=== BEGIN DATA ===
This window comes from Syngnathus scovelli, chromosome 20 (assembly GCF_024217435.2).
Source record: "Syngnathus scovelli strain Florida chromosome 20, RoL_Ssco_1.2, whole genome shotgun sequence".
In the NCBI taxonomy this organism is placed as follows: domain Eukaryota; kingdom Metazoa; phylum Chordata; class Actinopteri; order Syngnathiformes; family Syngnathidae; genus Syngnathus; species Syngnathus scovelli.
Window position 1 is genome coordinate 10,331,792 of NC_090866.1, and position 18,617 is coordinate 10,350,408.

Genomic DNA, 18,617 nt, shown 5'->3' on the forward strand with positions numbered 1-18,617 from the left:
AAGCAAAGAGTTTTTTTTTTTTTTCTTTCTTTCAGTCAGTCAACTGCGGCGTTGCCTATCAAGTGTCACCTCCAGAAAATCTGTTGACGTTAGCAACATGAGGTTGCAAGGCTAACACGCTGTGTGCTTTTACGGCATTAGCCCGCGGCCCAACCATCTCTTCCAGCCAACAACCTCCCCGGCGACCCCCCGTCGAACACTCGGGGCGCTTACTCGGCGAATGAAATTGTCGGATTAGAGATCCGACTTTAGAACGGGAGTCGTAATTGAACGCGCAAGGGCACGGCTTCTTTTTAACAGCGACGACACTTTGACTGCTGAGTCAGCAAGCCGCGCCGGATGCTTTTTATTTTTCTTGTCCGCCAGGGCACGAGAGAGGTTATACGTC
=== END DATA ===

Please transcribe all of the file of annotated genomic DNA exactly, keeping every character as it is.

This window comes from Syngnathus scovelli, chromosome 20 (assembly GCF_024217435.2).
Source record: "Syngnathus scovelli strain Florida chromosome 20, RoL_Ssco_1.2, whole genome shotgun sequence".
In the NCBI taxonomy this organism is placed as follows: domain Eukaryota; kingdom Metazoa; phylum Chordata; class Actinopteri; order Syngnathiformes; family Syngnathidae; genus Syngnathus; species Syngnathus scovelli.
Window position 1 is genome coordinate 10,331,792 of NC_090866.1, and position 18,617 is coordinate 10,350,408.

Genomic DNA, 18,617 nt, shown 5'->3' on the forward strand with positions numbered 1-18,617 from the left:
AAGCAAAGAGTTTTTTTTTTTTTTCTTTCTTTCAGTCAGTCAACTGCGGCGTTGCCTATCAAGTGTCACCTCCAGAAAATCTGTTGACGTTAGCAACATGAGGTTGCAAGGCTAACACGCTGTGTGCTTTTACGGCATTAGCCCGCGGCCCAACCATCTCTTCCAGCCAACAACCTCCCCGGCGACCCCCCGTCGAACACTCGGGGCGCTTACTCGGCGAATGAAATTGTCGGATTAGAGATCCGACTTTAGAACGGGAGTCGTAATTGAACGCGCAAGGGCACGGCTTCTTTTTAACAGCGACGACACTTTGACTGCTGAGTCAGCAAGCCGCGCCGGATGCTTTTTATTTTTCTTGTCCGCCAGGGCACGAGAGAGGTTATACGTC